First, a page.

I’m preparing my team. Because I had no intention of slowing down during my first “maternity leave,” I spent very little time preparing my staff for my absence. This time, I’m lucky to have trusted employees who have been with me for several years, and I’ve been working with them to figure out discrete projects they can accomplish while I take it slow during those first few weeks. They’re not mission-critical projects that would require my oversight, but at least I know the company will be making progress during my month away. They’re obviously not getting rid of me completely—that’s not my personality—but I’m hoping to spend my maternity leave more as a resource than as a day-to-day hands-on leader. I want my daughter’s birth to be, in addition to a chance for me to spend some meaningful time with my family, an opportunity for my team to grow, make decisions, and figure things out on their own.
I realize that I’m extremely fortunate to be in a position to have this flexibility for my second pregnancy. Unfortunately, most women don’t have this same level of luxury. That said, there are some accommodations that should be within reach for many professional women who summon up the courage to ask. For starters, most of us can carve out at least some minimal time for health and fitness. At my company, it’s common for employees to have “walking” one-on-one meetings. Instead of booking a conference room, we have our conversations strolling the streets of downtown Palo Alto. And in bad weather, we just walk around the office (I’ve learned to ignore the strange looks)! You’ll be surprised how just this small change can make you happier and healthier.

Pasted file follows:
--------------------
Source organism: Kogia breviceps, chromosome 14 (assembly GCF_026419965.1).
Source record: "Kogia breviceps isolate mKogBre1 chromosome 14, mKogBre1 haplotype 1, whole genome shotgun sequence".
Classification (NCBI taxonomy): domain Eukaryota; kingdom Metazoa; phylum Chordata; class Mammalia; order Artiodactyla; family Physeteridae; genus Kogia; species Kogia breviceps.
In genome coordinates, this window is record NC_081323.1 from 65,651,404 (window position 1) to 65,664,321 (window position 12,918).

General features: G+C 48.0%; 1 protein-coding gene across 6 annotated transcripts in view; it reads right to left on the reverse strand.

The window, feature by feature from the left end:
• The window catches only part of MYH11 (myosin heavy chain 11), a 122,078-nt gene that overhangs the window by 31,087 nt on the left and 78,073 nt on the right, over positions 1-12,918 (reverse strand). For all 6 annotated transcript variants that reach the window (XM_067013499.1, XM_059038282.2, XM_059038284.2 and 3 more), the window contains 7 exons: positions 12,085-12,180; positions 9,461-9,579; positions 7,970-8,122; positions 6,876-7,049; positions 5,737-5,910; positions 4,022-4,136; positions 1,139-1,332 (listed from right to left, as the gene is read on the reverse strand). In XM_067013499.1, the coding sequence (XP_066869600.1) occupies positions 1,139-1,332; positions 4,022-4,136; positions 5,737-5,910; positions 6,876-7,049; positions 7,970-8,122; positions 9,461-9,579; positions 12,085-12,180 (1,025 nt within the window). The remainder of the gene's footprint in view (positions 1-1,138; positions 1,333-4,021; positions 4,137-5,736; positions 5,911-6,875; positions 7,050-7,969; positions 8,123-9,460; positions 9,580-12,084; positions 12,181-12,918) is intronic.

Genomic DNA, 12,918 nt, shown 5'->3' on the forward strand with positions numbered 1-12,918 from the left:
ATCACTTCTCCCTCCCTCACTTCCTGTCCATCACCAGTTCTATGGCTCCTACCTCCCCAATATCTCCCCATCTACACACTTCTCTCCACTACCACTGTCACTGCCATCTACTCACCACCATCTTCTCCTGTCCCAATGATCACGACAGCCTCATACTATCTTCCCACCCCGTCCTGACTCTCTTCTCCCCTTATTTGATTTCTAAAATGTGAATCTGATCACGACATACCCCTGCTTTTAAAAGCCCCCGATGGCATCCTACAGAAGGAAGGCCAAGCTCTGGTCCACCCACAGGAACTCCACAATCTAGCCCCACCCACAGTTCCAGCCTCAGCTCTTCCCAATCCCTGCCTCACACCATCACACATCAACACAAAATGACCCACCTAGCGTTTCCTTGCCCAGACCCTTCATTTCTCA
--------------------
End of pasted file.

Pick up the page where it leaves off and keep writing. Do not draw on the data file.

Then there’s the issue of flexibility. We can’t all postpone meetings until noon, but in this day and age, why do we really need to be in the office all day? Between laptops, Skype, and Google Hangouts, we should on occasion be able to take meetings from home, especially late in the pregnancy when long commutes can be particularly uncomfortable. I know as women we can sometimes hesitate to ask, but if there’s one time in your life you should be selfish, it’s now (and after all, it’s not selfish if it’s helping your baby thrive).
And then there’s the thorny question of maternity leave. While the maternity leave policy in the U.S. leaves a tremendous amount to be desired, I’ve seen lots of women work with their managers to figure out creative solutions to supplement their leave. My own vice president of marketing worked part-time for a month after her full-time leave ended, so she was able to gently transition back to her job. Ask if you can work part time, work from home for a few months, or creatively use your vacation and sick days to get that extra time. If you’re fortunate enough to work at a firm that provides adequate paid maternity leave, or if you can afford to take unpaid leave, then by all means take it, and don’t feel guilty!
I can’t wait for my 30 days of family bonding – nor can I wait to return to my other baby, my company.
PoojaSankar is founder and CEO of Piazza, a social learning and recruiting platform that connects college students with classmates and instructors in real-time.
n. 母性，母道；[妇产] 妇产科医院adj. 产科的；产妇的，孕妇的
n. 权宜之计；凑合；临时措施；将就adj. 临时的；权宜之计的；凑合的
n. 跳；弹力；活力vt. 弹跳；使弹起vi. 弹跳；弹起，反跳；弹回
schedule ['ʃədju:əl, -dʒu:əl, 'skedʒu:əl, -dʒuəl]
vt. 安排，计划；编制目录；将……列入计划表n. 时间表；计划表；一览表